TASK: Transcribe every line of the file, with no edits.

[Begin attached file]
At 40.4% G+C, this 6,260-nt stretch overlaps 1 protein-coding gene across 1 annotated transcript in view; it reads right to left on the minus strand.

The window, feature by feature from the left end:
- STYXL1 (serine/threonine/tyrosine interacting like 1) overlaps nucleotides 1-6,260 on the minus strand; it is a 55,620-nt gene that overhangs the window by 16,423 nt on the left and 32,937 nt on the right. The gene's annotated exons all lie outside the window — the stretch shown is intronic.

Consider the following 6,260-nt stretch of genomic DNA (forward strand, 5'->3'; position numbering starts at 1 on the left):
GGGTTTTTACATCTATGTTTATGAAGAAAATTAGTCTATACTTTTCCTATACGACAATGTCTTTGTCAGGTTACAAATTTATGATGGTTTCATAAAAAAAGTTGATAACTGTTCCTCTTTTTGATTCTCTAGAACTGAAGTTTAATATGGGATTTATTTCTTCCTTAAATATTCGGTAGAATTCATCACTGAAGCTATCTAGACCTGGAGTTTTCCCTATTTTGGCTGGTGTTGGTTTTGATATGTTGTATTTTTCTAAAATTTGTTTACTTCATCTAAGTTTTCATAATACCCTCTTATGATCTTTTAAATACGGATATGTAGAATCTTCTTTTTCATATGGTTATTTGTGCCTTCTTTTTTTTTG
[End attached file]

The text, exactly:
At 40.4% G+C, this 6,260-nt stretch overlaps 1 protein-coding gene across 1 annotated transcript in view; it reads right to left on the minus strand.

The window, feature by feature from the left end:
- STYXL1 (serine/threonine/tyrosine interacting like 1) overlaps nucleotides 1-6,260 on the minus strand; it is a 55,620-nt gene that overhangs the window by 16,423 nt on the left and 32,937 nt on the right. The gene's annotated exons all lie outside the window — the stretch shown is intronic.

Consider the following 6,260-nt stretch of genomic DNA (forward strand, 5'->3'; position numbering starts at 1 on the left):
GGGTTTTTACATCTATGTTTATGAAGAAAATTAGTCTATACTTTTCCTATACGACAATGTCTTTGTCAGGTTACAAATTTATGATGGTTTCATAAAAAAAGTTGATAACTGTTCCTCTTTTTGATTCTCTAGAACTGAAGTTTAATATGGGATTTATTTCTTCCTTAAATATTCGGTAGAATTCATCACTGAAGCTATCTAGACCTGGAGTTTTCCCTATTTTGGCTGGTGTTGGTTTTGATATGTTGTATTTTTCTAAAATTTGTTTACTTCATCTAAGTTTTCATAATACCCTCTTATGATCTTTTAAATACGGATATGTAGAATCTTCTTTTTCATATGGTTATTTGTGCCTTCTTTTTTTTTG